Woodworking features many health altering hazards, from the obvious cuts to dust poisoning, and what is rarely discussed: joints and back pain, due to repetitive movements, heavy lifting and bad posture.

Power tools are easier on the body, but also more dangerous, noisy and dusty. My personal approach has been to learn how to do everything by hand, from felling frees to making doll house furnitures. What I enjoy doing, I do with hand tools, the rest I do with power tools. It takes time to build muscles, posture and risk awareness.

This is a very important point. For anyone interested in woodworking or just starting out, I'll expand on this a bit: Some of the dangers are quite obvious: Spinning blades that are sharp enough to cut wood are sharp enough to cut you. SawStops are nice for protecting you from this at the table saw, but they don't make a bandsaw, router, etc.

Some are fairly obvious if you've got a solid physics background and are thinking about it, but might not occur to you: Kickback from the table saw, ejecting a piece of wood at you at high speeds. Similar concerns with a router. Lathes are great at turning pieces of wood into deadly projectiles. Some are non-obvious: Lots of people take angle grinders and use them to power carve wood.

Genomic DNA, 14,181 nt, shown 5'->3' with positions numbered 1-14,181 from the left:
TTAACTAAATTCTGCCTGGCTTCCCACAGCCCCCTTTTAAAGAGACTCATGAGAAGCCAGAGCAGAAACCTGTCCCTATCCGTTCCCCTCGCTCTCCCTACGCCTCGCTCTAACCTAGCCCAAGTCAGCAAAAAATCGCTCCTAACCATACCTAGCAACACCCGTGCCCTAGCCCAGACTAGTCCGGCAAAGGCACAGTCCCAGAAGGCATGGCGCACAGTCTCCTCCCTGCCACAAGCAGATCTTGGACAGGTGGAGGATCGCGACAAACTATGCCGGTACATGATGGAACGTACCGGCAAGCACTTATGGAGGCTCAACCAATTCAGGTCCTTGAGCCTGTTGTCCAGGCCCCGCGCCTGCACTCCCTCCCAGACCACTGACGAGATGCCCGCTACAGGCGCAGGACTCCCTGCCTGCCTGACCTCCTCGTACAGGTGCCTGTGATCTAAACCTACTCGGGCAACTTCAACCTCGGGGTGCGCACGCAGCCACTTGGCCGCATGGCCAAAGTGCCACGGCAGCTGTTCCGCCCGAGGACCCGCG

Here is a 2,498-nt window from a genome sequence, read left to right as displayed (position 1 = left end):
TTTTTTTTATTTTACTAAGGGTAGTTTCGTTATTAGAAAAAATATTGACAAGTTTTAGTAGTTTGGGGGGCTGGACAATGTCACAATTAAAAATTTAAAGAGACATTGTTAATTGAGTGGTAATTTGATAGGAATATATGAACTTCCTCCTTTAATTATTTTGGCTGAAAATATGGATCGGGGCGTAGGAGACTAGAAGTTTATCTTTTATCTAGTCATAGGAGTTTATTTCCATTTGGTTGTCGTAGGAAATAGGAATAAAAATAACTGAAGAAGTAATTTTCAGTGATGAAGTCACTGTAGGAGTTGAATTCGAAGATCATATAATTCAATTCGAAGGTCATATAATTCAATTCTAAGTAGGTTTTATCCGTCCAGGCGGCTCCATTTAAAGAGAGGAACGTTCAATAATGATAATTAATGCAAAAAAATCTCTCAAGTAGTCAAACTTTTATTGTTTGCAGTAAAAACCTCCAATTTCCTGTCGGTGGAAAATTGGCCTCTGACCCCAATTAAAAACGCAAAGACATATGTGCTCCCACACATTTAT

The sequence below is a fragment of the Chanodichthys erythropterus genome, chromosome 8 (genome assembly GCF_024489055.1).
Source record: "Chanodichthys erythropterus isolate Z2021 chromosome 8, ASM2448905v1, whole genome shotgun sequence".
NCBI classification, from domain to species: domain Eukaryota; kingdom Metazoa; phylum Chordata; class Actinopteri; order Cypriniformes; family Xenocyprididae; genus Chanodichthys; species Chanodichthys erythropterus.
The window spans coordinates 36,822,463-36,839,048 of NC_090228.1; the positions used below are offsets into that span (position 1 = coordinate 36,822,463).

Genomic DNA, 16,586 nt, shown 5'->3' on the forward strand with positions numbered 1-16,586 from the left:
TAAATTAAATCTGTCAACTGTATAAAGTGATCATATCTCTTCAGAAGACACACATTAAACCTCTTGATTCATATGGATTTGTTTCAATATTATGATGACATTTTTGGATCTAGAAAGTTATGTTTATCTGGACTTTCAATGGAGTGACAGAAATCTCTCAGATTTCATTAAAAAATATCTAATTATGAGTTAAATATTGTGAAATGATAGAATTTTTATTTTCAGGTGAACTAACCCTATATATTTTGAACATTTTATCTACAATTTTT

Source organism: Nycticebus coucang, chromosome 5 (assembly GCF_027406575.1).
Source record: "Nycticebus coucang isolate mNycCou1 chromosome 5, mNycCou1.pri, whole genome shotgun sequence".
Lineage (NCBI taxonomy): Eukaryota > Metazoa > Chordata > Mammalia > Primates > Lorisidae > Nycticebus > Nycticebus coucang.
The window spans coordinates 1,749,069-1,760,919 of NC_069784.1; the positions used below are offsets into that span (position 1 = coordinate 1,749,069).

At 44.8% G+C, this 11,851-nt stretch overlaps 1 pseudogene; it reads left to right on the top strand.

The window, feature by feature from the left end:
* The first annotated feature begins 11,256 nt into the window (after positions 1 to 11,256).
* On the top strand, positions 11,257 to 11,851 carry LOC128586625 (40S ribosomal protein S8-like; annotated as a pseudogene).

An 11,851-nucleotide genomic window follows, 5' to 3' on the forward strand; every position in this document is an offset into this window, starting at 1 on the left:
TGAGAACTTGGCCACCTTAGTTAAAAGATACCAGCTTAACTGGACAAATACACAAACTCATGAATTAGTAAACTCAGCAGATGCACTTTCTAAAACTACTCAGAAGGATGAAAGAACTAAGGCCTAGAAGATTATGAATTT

This isn't super scary if you follow general safety practices and are using reasonable discs on your angle grinder, but there's also some out there that are basically miniature round chainsaws, and angle grinders can kick back in ways that aren't super intuitive if you're not experienced with them.

Couple those together, and if the teeth of the chainsaw disc catch on you, the tool will basically ride along your body in the direction of the rotation. This has resulted in them climbing up people's chests, necks, etc.

And there's the long term stuff. Dust is huge. If you use power tools, you must invest in respiration and dust collection - the long term use of them without it will kill you.

In general, with hand tools, if you screw up and injure yourself, that's the end of it. You probably won't keep going and further injure yourself beyond whatever you did initially. This can still be scary - your chisels need to be sharp, and if you do something really dumb, this can still result in something fairly severe.

But power tools with exceptions like the SawStop don't know if you got hurt. They don't care. They just keep going. Skill is the major constraint. Some powertools can make up for lack of skill as well as lack of time. I think hand tools require less skill to get started safely, from my experience teaching kids and grown ups.

For getting started, I would probably agree on most things But something like a domino will give you what is essentially a mortise and floating tenon joint that is far easier to do for a beginner than trying to accurately chisel it out themselves.

I think that most anything you'd use a router for is also way easier, skill wise, than doing it by hand as well.

Woodworking for mere mortals. You may be interested in Matthias' videos where he makes his own tools, such as a table saw or a bandsaw. It just enrages me everytime I see a festools used. It's the biggest brand on ask this old house They're really expensive. Why does it cause you rage?